Justin Trudeau paused. Above his black mask, the famous dark eyes flitted around the crowd.
It was Friday, and thousands had gathered for a Parliament Hill protest against racism. They stood close together, the protestors did, trying to get a glimpse of Trudeau, who was surrounded by a phalanx of security.
Trudeau spotted cameras to his left, and pointed in his direction. Satisfied, he slowly eased to one knee and bowed his head.
His only black cabinet minister, Ahmed Hussen, had been walking a few paces behind Trudeau. He got down on one knee, too.
They remained like that for eight minutes or so, the amount of time it took a Minneapolis police officer to murder the African-American named George Floyd.
The cameras recorded every moment.
Hypocrisy, as always, is Justin Trudeau’s fatal flaw. Every politician becomes a hypocrite, if they remain in public life too long.
But Justin Trudeau has taken hypocrisy to a different level entirely. His hypocrisies are so big, so monumental, so glaring, they practically have their own weather system. They have their own time zone.
He said he wanted more women in public life, and then he brutalized and exiled the two smartest women in his cabinet – Jody Wilson-Raybould and Jane Philpott – simply because they wouldn’t do what he wanted them to. Which was break the law.
He said he wanted to emancipate Canada’s indigenous peoples – and then he defamed and demeaned the aforementioned Wilson-Raybould, a proud Indigenous leader. He sneered “thanks for your donation” to another woman, one who simply wanted him to make good on his promise to end the mercury poisoning at Grassy Narrows First Nation.
He said he objected to racism in the Conservative Party – and then tapes and photos emerged, showing Trudeau wearing racist blackface at least three times. Only when he was caught did he apologize.
He said he would return integrity and transparency to public life – and then he secretly took expensive gifts from a wealthy lobbyist. He repeatedly tried to stop the criminal prosecution of a big Quebec-based donor to his Liberal Party.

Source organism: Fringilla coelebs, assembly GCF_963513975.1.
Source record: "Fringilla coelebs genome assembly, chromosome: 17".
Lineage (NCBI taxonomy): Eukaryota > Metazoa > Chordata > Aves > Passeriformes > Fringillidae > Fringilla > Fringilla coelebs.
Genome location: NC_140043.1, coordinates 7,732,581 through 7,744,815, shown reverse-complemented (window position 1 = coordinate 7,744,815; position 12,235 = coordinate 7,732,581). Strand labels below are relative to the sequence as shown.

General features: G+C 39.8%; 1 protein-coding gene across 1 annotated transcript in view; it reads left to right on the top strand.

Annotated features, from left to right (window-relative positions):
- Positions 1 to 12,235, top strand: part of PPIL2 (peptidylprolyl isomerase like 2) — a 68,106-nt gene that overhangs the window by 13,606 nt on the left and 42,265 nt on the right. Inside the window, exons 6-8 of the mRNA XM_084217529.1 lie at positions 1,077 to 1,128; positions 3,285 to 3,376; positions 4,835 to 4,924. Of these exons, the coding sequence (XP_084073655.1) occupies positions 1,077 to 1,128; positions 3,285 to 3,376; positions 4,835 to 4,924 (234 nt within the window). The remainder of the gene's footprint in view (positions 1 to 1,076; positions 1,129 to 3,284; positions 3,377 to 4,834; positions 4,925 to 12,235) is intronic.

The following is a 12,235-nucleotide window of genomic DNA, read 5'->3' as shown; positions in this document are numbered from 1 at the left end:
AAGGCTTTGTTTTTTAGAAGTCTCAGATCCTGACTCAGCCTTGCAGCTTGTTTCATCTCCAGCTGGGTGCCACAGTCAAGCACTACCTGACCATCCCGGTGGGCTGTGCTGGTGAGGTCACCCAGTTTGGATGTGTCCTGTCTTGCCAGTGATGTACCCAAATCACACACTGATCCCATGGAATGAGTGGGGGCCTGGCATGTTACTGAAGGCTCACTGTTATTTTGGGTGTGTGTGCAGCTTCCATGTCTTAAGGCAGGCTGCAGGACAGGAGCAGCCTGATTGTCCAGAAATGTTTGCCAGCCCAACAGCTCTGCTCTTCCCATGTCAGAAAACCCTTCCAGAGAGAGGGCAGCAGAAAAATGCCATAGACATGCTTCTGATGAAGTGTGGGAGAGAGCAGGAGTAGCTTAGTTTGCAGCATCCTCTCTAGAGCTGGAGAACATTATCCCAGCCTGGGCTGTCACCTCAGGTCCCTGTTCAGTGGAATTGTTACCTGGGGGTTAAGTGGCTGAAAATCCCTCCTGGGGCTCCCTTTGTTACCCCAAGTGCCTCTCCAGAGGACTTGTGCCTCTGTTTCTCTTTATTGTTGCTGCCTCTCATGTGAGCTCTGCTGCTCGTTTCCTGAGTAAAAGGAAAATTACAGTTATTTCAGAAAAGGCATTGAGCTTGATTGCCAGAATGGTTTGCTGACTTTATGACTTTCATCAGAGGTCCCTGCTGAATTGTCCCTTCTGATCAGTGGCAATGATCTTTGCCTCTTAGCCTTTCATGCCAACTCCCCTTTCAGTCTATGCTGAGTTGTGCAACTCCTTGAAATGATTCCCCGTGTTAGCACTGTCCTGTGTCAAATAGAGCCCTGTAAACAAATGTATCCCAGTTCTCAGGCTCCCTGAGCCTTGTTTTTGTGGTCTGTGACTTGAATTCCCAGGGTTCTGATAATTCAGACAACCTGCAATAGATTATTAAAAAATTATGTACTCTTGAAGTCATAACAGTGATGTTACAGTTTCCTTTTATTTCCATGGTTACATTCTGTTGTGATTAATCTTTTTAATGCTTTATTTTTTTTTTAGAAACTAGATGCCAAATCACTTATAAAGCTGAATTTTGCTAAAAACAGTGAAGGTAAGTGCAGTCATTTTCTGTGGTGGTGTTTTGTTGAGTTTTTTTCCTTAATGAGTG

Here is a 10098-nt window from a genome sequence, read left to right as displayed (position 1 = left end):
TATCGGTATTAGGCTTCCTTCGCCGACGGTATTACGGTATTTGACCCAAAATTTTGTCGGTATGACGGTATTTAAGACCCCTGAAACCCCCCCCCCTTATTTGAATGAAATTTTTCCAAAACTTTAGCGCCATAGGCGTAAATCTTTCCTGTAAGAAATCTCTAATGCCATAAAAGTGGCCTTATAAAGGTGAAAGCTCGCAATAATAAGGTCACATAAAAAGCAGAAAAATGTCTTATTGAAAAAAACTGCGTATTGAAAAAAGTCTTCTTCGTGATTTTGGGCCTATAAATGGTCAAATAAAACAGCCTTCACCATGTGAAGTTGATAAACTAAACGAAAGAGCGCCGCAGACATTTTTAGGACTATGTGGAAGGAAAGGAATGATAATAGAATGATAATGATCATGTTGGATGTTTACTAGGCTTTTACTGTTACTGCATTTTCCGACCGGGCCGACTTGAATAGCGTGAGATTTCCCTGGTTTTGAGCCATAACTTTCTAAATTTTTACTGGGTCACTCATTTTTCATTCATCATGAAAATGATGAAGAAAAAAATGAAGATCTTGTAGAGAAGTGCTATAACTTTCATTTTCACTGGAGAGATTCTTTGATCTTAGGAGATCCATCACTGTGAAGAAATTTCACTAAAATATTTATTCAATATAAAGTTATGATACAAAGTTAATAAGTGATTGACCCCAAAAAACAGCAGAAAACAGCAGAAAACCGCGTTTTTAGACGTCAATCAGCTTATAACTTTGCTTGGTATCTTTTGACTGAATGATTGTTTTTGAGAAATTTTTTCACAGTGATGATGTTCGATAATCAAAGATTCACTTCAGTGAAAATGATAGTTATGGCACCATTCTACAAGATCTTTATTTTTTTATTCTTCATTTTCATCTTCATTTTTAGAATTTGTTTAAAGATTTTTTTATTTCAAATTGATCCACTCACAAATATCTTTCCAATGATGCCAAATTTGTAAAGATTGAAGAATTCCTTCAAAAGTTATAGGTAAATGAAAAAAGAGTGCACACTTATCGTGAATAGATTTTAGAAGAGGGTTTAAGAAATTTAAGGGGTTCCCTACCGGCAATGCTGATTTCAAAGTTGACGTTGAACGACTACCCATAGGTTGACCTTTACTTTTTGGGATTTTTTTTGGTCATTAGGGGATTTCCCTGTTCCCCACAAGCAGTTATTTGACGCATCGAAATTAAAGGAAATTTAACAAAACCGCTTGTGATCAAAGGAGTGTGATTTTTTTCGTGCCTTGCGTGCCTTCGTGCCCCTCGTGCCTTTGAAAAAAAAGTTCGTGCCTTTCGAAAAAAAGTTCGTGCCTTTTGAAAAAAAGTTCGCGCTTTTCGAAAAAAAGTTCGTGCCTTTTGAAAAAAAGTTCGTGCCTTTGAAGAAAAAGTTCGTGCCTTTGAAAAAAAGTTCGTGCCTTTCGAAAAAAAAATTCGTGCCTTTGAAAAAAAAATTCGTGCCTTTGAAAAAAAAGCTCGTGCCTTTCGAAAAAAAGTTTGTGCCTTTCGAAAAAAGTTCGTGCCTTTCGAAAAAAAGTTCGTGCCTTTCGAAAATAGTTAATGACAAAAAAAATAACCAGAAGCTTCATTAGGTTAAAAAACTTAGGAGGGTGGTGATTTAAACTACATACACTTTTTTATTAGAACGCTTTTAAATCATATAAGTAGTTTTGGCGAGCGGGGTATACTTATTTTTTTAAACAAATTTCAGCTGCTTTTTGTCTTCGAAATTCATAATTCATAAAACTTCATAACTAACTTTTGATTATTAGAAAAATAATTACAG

And on and on. Hypocrisy, thine name is Trudeau.
But the election result seemed to humble him. He got fewer votes than his nearest competitor. He lost his Parliamentary majority. He got quieter. He got a bit somber. The change suited him.
Then the pandemic hit, upending everyone’s life. Trudeau’s performance wasn’t flawless. He had to retreat when a plan to dramatically increase his powers became a controversy. He was criticized for traveling to be with his family, across a provincial border.
But, in the first few weeks of the pandemic, he didn’t do badly. He sounded sincere. He sounded concerned about Canadians. He came up with some good policies to help them.
And, over and over and over, he urged people to stay at home and maintain social distancing. He said – over and over and over – that nothing was as important as that.
On April 1 – April Fool’s Day – this is what Justin Trudeau said: “The biggest variable in shaping projections is you and your behaviour. While many of you are staying home and limiting grocery trips, many are not. We must do everything we can today and tomorrow to set us on the right path for next week and the week after.”
Reporters asked him why he hadn’t released more coronavirus data, like Doug Ford had done.
Trudeau responded: “Highlighting the range isn’t as important as getting an analysis of what we’re likely to face. It’s all directly linked to how people behave today. That’s why it’s so important that people stay home and continue with social distancing and stay two metres apart and minimize movement so we can get through this in the best way possible.”
See that? “Stay home and continue with social distancing and stay two meters apart.” He said that sort of thing a lot.
And then he showed up a gathering of thousands of people. Him, Prime Minister Coronavirus Blackface.
At times like this, it is fair to wonder what Justin Trudeau is thinking. Does he think he should take a knee for black people, after having been caught repeatedly defaming them? Does he think he should use a crowd of people as a photo op, after having told them all to “stay home and continue with social distancing and stay two meters apart”?
Does he think about how profoundly, irretrievably hypocritical he looks? Does he even think at all?
On the very day that Justin Trudeau had his Black Lives Matter For Photo-Ops, I went to see my mother in Toronto. She was behind a fence, wearing a mask. I have not been able to hug her for three months. She has not been able to hug any of us. She is often sad and lonely.
My mother likes Justin Trudeau, but not on this day. She asked me if I had seen Trudeau at the protest. I nodded.
“I am so disappointed in him,” she said. “Why should young people listen to him now? He looks like a hypocrite.”
And that is what he will always be, too.